I wonder if the blurb on my advance copy doesn’t undersell this novel and its predecessors.

"Cosy crime with more than a dash of humour, Catriona McPherson’s Dandy Gilver series is the perfect next step for fans looking for a successor to Dorothy L Sayers and Agatha Christie."

A blue-blooded sleuth certainly (a woman this time, not a man), and set in the Golden Age of British crime fiction. No psychopathic killers or slaughterhouse gore, and yes, a prevailing wry wit.

But the books offer a literary grace and poetic turn not normally associated with crime titles. Each fixes on some particular social milieu and colours it in. The psychology is sharp; physical descriptions are spot-on. I would argue that it’s their (a big word) humanity which also enables them to transcend genre.

I am a recent convert, and making up fast for lost time. TV has optioned the books. Here is the new ‘Dandy, the twelfth title, and as in the last seven the name of our intrepid narrator comes first.

The promotional material’s resume can’t be bettered, so I’ll cheat and let it do my work for me.

"Fair is foul and foul is fair as aristocratic private detective Dandy Gilver heads off to Castle Bewer to solve the mystery of a missing ruby necklace and a tragic family curse.

She arrives as the residents are preparing to stage a production of Macbeth, yet sinister goings on seem to be more than amateur dramatics."

The Scots author is now based in northern California. If anything, this move seems to have sharpened her focus on her homeland.

I enjoy her natural descriptions especially. She has retained an eye for landscape and weather, and how can a part time-countrywoman like Dandy Gilver not be observant?

"It was one of those dour days in a Scottish June when the sky rumbles purply and the rain batters flat the straggling meadowsweet in the hedgerows. Only the midges are happy on such a day and we slapped at them tirelessly as we trundled along."

There is a distinct sense of period, and while we learn for instance that Dandy drives a Morris Cowley, and this and that, the atmosphere isn’t of the kind heavy on nostalgic Ovaltine-y brand-naming. The McPherson ‘mood’ has to do with customs and rituals, and with the way people address each other, and with a more formalised – or merely more precise – mode of speech. The characters feel alive, thought-through, and aren’t there (as so often in fiction) as totems and symbols or as mannequins in retro-fancy dress.

Nanny Palmer for one, in her Bewer estate cottage, walks in from the tram-lines, so to speak, and a few sentences capture her:

"She was an ancient woman, or at least appeared so. Bent like a crochet hook and with a face lined in stripes like mattress ticking from brow to collar."

And that row of cottages is seductively described, somehow filling the mind:

"The front gardens were a picture … the same effusion of roses was rioting in every little patch, with the same carpet of columbine below, the same musky currant bush at each gate and the same lavender lining each path. It was delightful to the eye, if rather overwhelming to the nose …"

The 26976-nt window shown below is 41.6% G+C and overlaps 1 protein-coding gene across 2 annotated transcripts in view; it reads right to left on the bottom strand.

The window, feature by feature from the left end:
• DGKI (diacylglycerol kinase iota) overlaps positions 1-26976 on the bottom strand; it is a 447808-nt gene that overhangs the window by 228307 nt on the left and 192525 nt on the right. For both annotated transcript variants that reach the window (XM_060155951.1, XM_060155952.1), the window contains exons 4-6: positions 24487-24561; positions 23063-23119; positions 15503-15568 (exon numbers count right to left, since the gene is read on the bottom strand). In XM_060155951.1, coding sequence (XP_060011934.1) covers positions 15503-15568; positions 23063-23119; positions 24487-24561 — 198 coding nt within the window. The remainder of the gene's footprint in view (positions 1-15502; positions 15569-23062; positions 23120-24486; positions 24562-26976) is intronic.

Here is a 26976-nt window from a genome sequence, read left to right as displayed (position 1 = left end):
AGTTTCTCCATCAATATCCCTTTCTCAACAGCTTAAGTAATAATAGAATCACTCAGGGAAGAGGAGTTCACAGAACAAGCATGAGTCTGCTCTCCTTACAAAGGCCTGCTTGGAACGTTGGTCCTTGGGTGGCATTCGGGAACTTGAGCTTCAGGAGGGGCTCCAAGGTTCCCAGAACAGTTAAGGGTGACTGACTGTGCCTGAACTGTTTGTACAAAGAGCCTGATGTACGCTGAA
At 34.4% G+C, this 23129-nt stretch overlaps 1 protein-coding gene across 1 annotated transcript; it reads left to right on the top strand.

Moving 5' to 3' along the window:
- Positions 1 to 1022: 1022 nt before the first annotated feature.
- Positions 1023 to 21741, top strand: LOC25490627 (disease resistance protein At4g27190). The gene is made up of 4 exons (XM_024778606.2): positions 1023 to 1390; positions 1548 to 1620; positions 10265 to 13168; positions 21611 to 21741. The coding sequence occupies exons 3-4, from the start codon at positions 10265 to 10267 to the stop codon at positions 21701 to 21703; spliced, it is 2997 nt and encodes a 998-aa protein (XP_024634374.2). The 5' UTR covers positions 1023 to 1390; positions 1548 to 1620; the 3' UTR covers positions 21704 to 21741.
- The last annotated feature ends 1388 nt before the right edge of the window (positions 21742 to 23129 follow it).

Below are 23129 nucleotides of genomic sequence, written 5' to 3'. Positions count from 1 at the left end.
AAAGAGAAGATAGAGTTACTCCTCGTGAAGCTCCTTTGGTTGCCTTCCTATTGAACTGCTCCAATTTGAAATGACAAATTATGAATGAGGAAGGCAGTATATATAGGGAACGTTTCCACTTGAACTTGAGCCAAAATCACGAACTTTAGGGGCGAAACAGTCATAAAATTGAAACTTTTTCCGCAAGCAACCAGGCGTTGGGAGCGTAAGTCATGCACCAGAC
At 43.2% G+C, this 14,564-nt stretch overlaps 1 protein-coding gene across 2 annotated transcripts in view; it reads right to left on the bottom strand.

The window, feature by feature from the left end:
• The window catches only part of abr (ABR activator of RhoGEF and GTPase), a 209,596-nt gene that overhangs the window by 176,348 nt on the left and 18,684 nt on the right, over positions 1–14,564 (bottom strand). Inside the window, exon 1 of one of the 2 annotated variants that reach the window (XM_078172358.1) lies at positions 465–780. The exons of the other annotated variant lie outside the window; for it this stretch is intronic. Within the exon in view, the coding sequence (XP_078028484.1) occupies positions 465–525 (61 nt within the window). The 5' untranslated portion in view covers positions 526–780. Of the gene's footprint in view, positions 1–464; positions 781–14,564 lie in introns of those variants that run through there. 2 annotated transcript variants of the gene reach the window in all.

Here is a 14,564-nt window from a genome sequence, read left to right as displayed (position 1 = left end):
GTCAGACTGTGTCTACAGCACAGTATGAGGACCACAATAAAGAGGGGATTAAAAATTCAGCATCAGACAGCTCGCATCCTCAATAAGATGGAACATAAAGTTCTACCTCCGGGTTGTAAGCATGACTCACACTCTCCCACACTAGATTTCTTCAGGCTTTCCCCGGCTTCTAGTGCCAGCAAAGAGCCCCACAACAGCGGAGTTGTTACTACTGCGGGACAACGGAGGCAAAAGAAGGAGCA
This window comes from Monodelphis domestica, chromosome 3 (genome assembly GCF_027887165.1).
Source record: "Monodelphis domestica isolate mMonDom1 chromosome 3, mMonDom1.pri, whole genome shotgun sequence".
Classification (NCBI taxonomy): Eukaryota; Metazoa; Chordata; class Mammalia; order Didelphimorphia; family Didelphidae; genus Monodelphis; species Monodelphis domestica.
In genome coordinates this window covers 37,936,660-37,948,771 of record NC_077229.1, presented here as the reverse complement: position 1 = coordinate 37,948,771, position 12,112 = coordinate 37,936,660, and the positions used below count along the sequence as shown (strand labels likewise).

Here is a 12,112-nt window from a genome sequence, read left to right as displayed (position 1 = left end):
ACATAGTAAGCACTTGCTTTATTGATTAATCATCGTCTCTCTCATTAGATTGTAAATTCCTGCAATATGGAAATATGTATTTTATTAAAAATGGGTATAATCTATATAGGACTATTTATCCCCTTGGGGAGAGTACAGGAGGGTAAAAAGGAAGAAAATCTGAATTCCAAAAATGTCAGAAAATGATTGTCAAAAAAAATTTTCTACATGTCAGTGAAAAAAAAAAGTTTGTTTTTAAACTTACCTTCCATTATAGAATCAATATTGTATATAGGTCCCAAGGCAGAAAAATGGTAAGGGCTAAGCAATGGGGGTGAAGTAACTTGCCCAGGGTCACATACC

It’s easy for modern writers to be snide about the past, or patronising, that is when they aren’t seeing it as heritage-quaint; it takes much more imagination to inhabit the period. (Why does Catriona McPherson’s Scotland feel more Scottish than the country does to me now?)

The books have progressed through the 1920s and 1930s, year by year, past the Armistice and General Strike and Depression and other defining national events. (In the latest, it’s been a total of twelve years since the setting up of the Gilver & Osborne practice by Dandy and colleague Alec.) 'Returning’ detectives in fiction frequently tread much the same water as before, they alter little if at all from one book to the next. The advantage of forward movement in this series of novels is that it allows our heroine to mature. Mrs Gilver is now "over forty, a matron with grown sons"; we gain welcome new insights into her life at Gilverton with younger husband Hugh, sharing their home with long-serving staff like butler Pallister and personal maid Grant and memories of family notables and beloved pets.

It’s unfashionably civilised fiction. The plotting has become very slick and confident, and here subtly complements the developments in the drama that is being performed, Macbeth. Lines from the text are quoted, unapologetically, as if we readers are up to snuff on matters literary, thank you. The introduction of some wealthy American ladies-of-a-certain-age is further counterpointing, allowing more of the author’s always warm humour just as Shakespeare’s play heads for its moral nadir.

Catriona McPherson is charitable to all her characters, including even the ones who spell danger. I was set thinking of French film director Jean Renoir; he reminded us in his 1939 film, The Rules of the Game, about some ultimately very dark theatrics at a chateau house-party, ‘ … everybody has his [or her] reasons’. (Meaning, I take it, that criminal deeds will often stem from a sincere, if misguided, sense of our personal destiny.)

In the true tradition of Agatha Christie the solution to the inconvenient little problem of murder – murders plural – lies somewhere among the offshoots of a family tree, in that family’s tangled past associations with a second family. The Bewers have long lived in moated splendour, which fact – of having a castle moat to their name, rather than the splendour aspect – has a bearing.

Should you act on my wholehearted recommendation (no quibbles), you will have the pleasure of discovering so for yourself.